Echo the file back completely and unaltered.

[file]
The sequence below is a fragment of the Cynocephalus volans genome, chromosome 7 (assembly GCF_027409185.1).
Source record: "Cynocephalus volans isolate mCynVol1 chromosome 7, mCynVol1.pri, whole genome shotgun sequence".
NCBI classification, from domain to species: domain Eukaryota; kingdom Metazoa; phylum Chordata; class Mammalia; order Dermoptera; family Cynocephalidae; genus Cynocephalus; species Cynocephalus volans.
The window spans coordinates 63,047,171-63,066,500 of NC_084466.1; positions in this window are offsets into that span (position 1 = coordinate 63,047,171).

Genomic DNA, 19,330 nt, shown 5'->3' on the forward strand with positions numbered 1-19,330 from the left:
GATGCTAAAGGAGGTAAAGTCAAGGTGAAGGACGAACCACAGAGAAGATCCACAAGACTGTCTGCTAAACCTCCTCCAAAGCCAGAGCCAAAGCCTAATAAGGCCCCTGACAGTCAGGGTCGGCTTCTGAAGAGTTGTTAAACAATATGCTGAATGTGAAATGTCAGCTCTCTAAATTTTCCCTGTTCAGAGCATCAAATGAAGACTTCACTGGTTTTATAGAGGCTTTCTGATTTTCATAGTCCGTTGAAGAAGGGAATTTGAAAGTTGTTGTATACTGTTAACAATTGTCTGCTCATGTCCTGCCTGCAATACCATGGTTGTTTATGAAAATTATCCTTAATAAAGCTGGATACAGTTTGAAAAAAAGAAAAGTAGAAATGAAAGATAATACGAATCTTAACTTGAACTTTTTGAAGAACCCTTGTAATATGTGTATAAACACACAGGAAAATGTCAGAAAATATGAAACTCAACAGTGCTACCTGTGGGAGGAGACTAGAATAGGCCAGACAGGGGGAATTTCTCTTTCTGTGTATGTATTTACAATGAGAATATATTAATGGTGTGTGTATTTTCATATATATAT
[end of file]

The sequence below is a fragment of the Cynocephalus volans genome, chromosome 7 (assembly GCF_027409185.1).
Source record: "Cynocephalus volans isolate mCynVol1 chromosome 7, mCynVol1.pri, whole genome shotgun sequence".
NCBI classification, from domain to species: domain Eukaryota; kingdom Metazoa; phylum Chordata; class Mammalia; order Dermoptera; family Cynocephalidae; genus Cynocephalus; species Cynocephalus volans.
The window spans coordinates 63,047,171-63,066,500 of NC_084466.1; positions in this window are offsets into that span (position 1 = coordinate 63,047,171).

Genomic DNA, 19,330 nt, shown 5'->3' on the forward strand with positions numbered 1-19,330 from the left:
GATGCTAAAGGAGGTAAAGTCAAGGTGAAGGACGAACCACAGAGAAGATCCACAAGACTGTCTGCTAAACCTCCTCCAAAGCCAGAGCCAAAGCCTAATAAGGCCCCTGACAGTCAGGGTCGGCTTCTGAAGAGTTGTTAAACAATATGCTGAATGTGAAATGTCAGCTCTCTAAATTTTCCCTGTTCAGAGCATCAAATGAAGACTTCACTGGTTTTATAGAGGCTTTCTGATTTTCATAGTCCGTTGAAGAAGGGAATTTGAAAGTTGTTGTATACTGTTAACAATTGTCTGCTCATGTCCTGCCTGCAATACCATGGTTGTTTATGAAAATTATCCTTAATAAAGCTGGATACAGTTTGAAAAAAAGAAAAGTAGAAATGAAAGATAATACGAATCTTAACTTGAACTTTTTGAAGAACCCTTGTAATATGTGTATAAACACACAGGAAAATGTCAGAAAATATGAAACTCAACAGTGCTACCTGTGGGAGGAGACTAGAATAGGCCAGACAGGGGGAATTTCTCTTTCTGTGTATGTATTTACAATGAGAATATATTAATGGTGTGTGTATTTTCATATATATAT